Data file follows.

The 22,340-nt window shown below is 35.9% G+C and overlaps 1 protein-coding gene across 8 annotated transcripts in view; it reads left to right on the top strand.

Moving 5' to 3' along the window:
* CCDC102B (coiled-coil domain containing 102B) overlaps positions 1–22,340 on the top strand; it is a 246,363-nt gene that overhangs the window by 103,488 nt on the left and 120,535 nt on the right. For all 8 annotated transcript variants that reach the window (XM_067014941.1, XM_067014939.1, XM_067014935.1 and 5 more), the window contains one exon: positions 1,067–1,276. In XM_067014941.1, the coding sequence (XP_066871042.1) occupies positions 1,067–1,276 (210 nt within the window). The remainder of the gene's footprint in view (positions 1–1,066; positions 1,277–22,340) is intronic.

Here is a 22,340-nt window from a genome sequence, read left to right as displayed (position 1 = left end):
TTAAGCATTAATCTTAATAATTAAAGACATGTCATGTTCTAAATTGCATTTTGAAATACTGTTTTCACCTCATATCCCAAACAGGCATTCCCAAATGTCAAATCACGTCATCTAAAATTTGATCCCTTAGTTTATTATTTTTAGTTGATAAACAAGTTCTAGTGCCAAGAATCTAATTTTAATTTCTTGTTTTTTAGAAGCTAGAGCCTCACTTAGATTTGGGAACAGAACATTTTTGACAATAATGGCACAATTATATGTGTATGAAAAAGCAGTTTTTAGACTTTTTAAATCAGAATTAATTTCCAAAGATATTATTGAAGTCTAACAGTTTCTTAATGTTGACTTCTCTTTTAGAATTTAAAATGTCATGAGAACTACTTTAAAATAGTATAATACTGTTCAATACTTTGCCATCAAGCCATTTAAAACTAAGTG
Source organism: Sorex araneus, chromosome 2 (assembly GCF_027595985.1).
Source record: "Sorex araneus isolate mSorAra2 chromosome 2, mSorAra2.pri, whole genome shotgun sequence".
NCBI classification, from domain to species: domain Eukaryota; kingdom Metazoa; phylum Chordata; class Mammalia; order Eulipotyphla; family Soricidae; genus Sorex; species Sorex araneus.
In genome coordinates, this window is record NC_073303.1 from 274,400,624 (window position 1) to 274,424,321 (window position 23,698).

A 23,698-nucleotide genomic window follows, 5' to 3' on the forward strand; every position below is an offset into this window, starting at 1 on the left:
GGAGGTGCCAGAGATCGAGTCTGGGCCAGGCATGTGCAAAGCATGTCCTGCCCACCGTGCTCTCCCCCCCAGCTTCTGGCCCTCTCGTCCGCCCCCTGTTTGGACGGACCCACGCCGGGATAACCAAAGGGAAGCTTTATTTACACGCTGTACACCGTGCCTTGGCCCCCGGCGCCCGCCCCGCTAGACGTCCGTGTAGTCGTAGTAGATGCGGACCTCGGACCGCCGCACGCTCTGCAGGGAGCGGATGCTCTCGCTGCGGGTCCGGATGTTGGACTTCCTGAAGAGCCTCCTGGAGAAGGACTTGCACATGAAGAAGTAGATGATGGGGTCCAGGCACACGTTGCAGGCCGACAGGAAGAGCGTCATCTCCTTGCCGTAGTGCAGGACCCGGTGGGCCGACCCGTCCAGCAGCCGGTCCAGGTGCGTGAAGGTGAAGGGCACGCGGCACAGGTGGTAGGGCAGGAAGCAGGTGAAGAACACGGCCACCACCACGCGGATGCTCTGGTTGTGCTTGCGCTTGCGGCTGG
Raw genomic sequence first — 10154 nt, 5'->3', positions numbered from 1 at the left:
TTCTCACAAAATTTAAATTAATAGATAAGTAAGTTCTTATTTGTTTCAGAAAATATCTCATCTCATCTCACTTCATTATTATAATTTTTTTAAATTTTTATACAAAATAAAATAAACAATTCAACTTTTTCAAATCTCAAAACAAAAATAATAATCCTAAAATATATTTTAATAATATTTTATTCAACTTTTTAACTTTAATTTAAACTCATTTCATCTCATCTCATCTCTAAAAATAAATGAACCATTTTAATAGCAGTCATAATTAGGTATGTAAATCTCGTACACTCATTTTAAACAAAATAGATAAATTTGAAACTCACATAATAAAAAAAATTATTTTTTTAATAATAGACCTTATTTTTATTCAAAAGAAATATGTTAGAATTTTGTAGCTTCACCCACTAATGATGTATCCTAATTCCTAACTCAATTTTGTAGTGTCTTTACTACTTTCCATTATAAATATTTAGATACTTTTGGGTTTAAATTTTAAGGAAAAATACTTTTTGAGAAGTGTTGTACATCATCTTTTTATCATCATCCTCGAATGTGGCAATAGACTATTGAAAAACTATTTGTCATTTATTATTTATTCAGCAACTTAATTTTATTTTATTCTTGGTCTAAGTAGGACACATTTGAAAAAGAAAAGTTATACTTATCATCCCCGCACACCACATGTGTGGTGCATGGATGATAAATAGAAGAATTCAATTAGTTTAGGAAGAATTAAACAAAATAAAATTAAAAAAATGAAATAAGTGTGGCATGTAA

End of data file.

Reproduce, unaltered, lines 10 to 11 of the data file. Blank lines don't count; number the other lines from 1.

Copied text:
A 23,698-nucleotide genomic window follows, 5' to 3' on the forward strand; every position below is an offset into this window, starting at 1 on the left:
GGAGGTGCCAGAGATCGAGTCTGGGCCAGGCATGTGCAAAGCATGTCCTGCCCACCGTGCTCTCCCCCCCAGCTTCTGGCCCTCTCGTCCGCCCCCTGTTTGGACGGACCCACGCCGGGATAACCAAAGGGAAGCTTTATTTACACGCTGTACACCGTGCCTTGGCCCCCGGCGCCCGCCCCGCTAGACGTCCGTGTAGTCGTAGTAGATGCGGACCTCGGACCGCCGCACGCTCTGCAGGGAGCGGATGCTCTCGCTGCGGGTCCGGATGTTGGACTTCCTGAAGAGCCTCCTGGAGAAGGACTTGCACATGAAGAAGTAGATGATGGGGTCCAGGCACACGTTGCAGGCCGACAGGAAGAGCGTCATCTCCTTGCCGTAGTGCAGGACCCGGTGGGCCGACCCGTCCAGCAGCCGGTCCAGGTGCGTGAAGGTGAAGGGCACGCGGCACAGGTGGTAGGGCAGGAAGCAGGTGAAGAACACGGCCACCACCACGCGGATGCTCTGGTTGTGCTTGCGCTTGCGGCTGG